My impressions here can best be summed up by the fact that I didn’t even take a photo to mark the original occasion and then entirely skipped over this attraction on a revisit to the park for their new, vastly superior Gerstlauer. As the second ever attempt at the model, Typhoon takes a rather unorthodox approach with an oval criss-cross layout reminiscent of many fairground style coasters. The high up inversions are interesting, but the whole thing lacks a little finesse, something which may come up a lot more as we go on.
Here we have yet another unique design that this time contains a rather legendary airtime hill after the first drop, something which these models don’t tend to go for, or even suit particularly well for that matter. The tight application of the shoulder restraints in all dimensions hamper the effects of this moment somewhat, and the sensations that follow in the rest of the layout rarely leave me wanting more.
The obligatory controversial pick comes next in the list – it’s no secret that I’m no fan of Novgorod. Yes, this one has perhaps the strongest of all the aforementioned theming packages and dark ride sections, but for me there’s just no hiding the fact of how hideously uninspired the actual coaster layout is. The outdoor section, aside from another of those questionably enjoyable airtime hills is more than 50% comprised of this janky turnaround. Perhaps even more disappointing is the use of the vertical lift and drop in the second half which, after much theatrics, simply leads straight into the final brake run.
In spite of a lot of these earlier installations simply not riding that well, I’ve warmed to Rage quite a lot over the years. It’s far from the greatest attraction out there, even amongst my often lamented local scene, but it’s a hard hitting thrill package in the smallest of footprints and I respect the variety that it manages to dish out, from the slightly floaty vertical loop to the forceful turns.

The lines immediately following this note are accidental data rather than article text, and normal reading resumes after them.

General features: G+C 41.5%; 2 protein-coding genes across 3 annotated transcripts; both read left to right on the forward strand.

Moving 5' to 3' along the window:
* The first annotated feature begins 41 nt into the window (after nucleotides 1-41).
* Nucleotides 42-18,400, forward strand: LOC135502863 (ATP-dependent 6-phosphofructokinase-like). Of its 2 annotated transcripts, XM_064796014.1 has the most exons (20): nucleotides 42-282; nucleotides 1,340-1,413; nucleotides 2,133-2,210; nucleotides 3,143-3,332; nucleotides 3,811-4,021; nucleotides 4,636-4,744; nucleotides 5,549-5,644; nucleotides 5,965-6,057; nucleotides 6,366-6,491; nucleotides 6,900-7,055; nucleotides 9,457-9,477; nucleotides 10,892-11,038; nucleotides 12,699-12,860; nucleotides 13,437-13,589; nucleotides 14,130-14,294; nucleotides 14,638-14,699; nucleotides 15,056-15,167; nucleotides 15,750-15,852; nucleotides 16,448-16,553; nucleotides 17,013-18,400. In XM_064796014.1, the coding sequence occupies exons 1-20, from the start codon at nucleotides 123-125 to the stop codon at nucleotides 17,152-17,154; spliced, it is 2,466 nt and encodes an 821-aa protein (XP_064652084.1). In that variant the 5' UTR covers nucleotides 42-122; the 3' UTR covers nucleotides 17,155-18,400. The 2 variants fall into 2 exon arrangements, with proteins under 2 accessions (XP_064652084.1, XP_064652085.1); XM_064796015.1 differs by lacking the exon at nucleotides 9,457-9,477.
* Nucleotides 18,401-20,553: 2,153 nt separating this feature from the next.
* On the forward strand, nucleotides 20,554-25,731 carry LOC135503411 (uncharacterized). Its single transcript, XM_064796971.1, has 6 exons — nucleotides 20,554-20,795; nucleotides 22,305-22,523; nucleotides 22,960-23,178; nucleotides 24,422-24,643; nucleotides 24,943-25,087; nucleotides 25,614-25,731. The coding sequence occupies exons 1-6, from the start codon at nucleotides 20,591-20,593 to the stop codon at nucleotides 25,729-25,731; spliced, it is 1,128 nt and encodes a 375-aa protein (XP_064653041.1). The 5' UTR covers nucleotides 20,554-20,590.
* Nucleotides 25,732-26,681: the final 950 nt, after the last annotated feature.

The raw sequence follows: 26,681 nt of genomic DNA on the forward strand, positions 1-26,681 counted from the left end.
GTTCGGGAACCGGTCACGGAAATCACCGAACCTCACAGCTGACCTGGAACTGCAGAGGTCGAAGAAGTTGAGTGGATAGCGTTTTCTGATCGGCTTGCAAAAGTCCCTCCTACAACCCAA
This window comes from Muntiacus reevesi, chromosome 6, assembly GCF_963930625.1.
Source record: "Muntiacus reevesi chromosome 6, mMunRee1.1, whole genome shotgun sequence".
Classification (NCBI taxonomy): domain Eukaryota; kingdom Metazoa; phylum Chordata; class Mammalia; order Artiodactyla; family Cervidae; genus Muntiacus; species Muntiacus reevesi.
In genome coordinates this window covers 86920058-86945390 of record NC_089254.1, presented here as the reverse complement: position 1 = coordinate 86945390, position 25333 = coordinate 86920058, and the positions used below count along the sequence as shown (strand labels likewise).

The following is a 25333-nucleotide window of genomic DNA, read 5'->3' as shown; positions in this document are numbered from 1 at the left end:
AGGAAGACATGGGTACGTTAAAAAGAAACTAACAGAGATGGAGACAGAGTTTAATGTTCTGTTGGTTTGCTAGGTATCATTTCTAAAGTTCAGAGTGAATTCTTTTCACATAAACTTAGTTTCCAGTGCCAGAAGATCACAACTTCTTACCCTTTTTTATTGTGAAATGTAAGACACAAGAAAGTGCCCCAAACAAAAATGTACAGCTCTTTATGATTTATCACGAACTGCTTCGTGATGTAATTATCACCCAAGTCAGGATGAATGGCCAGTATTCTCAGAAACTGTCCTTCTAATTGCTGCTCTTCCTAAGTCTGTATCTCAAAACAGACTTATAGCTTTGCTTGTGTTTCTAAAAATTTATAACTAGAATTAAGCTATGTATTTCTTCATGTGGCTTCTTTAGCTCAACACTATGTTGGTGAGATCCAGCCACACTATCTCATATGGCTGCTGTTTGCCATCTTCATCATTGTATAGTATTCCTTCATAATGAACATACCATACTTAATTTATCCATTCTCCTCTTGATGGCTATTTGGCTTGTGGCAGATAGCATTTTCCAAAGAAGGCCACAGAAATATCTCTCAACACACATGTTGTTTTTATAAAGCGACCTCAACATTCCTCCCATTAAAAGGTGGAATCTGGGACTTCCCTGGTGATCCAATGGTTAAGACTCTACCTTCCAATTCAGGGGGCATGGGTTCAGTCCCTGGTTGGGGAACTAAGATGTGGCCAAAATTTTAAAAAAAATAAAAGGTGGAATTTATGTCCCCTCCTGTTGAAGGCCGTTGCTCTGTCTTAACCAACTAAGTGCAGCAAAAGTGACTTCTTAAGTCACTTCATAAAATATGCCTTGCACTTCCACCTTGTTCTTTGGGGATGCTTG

Rage is, however, the most prolific of the cloned layouts – the ‘320’(+), with or without bonus helix. And that means that this mirrored version of the same design takes the situational edge for me simply by having an incredible ambience, one which is found throughout this entire park. Predator has a particularly ominous presence with the uninviting environment and ungenerous lighting package and, with a name like that, deservedly so.
Lap bars, it’s about time we had lap bars. This one has yet another impressive looking design and that wild first drop can be appreciated far better with some freedom of movement in the upper half of the body. Looks aren’t everything though and the remainder of the layout here is good, not great, rather unremarkable in the grand scheme of things. Will the curse of the Eurofighter continue all the way to the top?
What Mystery Mine lacks in build quality it more than makes up for in presentation. In true Dollywood fashion there’s a lot of joy to be found on this attraction and to me the climactic indoor vertical lift scene and subsequent set of elements is absolutely everything Novgorod isn’t. I secretly love this attraction and didn’t think I’d ever be saying that about one of these.